The Phantom of the Opera by Gaston Leroux (1910) was an interesting experience. Having seen Weber’s show on Broadway and the 2004 film I had a loose idea of what I was getting into, but my wife warned me that the book would be very different. It was an interesting read, even if it hasn’t become one of my favorite books. I found the characterizations and some of Leroux’s storytelling techniques interesting.
Spoilers ahead… Continue reading “Reflection: The Phantom of the Opera”
I just finished reading Things a Computer Scientist Rarely Talks About by Don Knuth. For those of you not in the know, Donald Knuth is a legend among computer scientists and professors of such. His magnum opus, The Art of Computer Programming, is incomplete, but it’s already revolutionized the industry and the first three volumes are going for about $160 on Amazon as of this writing. Sadly, I have yet to read one of Don’s computer science books (I know, I know…) but this one was a gift so I figured I’d jump in.
The book is essentially a transcription of a set of lectures Knuth gave at MIT in 1999. The topic is computer science and religion, and while I found the ideas interesting, nothing struck me as particularly profound or devotional-worthy. Indeed, this is not what Knuth set out to do; most of the lectures are spent describing some of his own spiritual experiences and ways to apply mathematical techniques to a spiritual study. Knuth does not attempt to generalize his own experience to our own – he is simply sharing what he has experienced, but it is his journey, not ours. I’m not saying this is a bad thing, only that one shouldn’t pick up this book and expect it to read akin to the devotional masters.
The most interesting part of the book for me is where Knuth describes the background and process of his 3:16 project, in which he studied chapter 3 verse 16 of each book of the Bible (with some necessary exceptions), and collaborated with calligraphers all over the world to include an artistic interpretation of each in the book. In this, I was primarily encouraged to go out and buy that book, because I was absolutely captivated by the calligraphy itself… Knuth’s comments on the book were like reading the annotations before the original story.
I was surprised that more wasn’t brought up about what computer science can teach us about the nature of God… perhaps, more than any other field, we craft schemes and build worlds out of pure airy thoughtstuff, and we have the ability to stand back and watch those worlds grow and change in surprising and wonderful ways. A panel discussion included as a sort of bonus at the end of the book touches on this with regard to AI, but doesn’t go too deep. I guess I’ll have to write the book about that. Things a Computer Scientist Ought to Think About. We’ll see.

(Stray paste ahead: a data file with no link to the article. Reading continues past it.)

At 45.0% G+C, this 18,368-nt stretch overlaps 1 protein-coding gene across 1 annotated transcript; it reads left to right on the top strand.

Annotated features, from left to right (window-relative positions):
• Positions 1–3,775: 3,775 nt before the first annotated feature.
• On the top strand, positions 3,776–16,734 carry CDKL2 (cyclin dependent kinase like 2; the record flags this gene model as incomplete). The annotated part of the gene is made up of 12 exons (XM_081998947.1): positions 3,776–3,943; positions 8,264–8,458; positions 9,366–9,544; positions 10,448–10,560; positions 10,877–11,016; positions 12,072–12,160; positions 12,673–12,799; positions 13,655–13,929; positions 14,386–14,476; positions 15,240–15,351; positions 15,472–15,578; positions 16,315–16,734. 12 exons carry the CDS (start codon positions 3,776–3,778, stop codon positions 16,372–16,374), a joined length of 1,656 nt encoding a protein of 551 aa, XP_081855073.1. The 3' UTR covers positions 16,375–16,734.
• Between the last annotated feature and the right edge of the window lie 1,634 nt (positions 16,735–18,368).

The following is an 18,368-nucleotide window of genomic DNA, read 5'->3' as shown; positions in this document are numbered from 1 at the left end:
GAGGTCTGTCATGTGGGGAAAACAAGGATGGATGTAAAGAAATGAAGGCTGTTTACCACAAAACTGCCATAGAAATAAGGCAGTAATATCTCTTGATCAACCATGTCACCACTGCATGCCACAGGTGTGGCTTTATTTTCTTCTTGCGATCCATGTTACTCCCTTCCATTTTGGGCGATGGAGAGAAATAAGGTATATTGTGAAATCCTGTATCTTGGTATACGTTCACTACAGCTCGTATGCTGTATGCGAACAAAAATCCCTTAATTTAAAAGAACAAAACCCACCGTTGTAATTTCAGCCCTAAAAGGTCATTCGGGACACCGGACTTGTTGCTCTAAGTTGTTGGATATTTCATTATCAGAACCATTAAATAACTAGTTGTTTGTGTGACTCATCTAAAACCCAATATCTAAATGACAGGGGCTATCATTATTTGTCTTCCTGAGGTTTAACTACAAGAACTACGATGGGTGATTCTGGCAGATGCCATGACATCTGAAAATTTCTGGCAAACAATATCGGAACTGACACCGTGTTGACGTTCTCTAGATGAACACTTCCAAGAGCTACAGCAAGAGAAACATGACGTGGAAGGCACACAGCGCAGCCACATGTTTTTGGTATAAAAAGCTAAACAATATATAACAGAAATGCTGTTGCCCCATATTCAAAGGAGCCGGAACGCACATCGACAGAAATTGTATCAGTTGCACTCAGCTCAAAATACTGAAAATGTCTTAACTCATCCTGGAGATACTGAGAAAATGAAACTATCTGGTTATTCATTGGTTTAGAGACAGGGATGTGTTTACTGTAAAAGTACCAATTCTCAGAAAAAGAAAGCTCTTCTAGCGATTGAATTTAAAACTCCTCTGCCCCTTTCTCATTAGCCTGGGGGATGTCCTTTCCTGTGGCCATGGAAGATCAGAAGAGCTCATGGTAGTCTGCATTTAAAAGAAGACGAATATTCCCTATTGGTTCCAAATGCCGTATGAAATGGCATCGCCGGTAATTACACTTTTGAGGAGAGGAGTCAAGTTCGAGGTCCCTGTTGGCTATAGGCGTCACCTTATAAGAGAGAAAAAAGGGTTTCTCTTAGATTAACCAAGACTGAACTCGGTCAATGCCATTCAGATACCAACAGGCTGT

I just read Animal Farm by George Orwell (1945). Little did I know, he subtitled his book “A Fairy Story,” which was a curious coincidence after reading The Tales of Beedle the Bard.
I decided that yes, this is a fariy-story, if a rather complicated and nearly outdated one.
Possible spoilers after the break… Continue reading “Orwell’s Fairy-Story”
The other book I finished recently is The Tales of Beedle the Bard, by J.K. Rowling (2007). This is a short collection of original fables from the wizarding world of Harry Potter, along with commentary on each story by renowned wizard Albus Dumbledore. Unlike That Hideous Strength, this little book took me all of one morning to read.
Spoilers follow… Continue reading “Rowling’s Storybook”
I recently finished reading That Hideous Strength by C.S. Lewis (1945). Having read Out of the Silent Planet and Perelandra last year, I was anxious to learn how Lewis would conclude his trilogy, and picked up Strength with high hopes. As you may have heard, Lewis’ space trilogy grows in complexity and maturity as you move from novel to novel. Out of the Silent Planet is almost a fantasy for children, like The Lion, the Witch and the Wardrobe. Perelandra is a more complex journey that is more abstract, though no less fantastic. It reminded me more of Lewis’ The Great Divorce. I thoroughly enjoyed both books, and expected the third to follow suit with broader strokes, higher ideas, and more mind-bending strangeness than I could imagine.
Necessarily, spoilers follow… Continue reading “Lewis’ Storybook”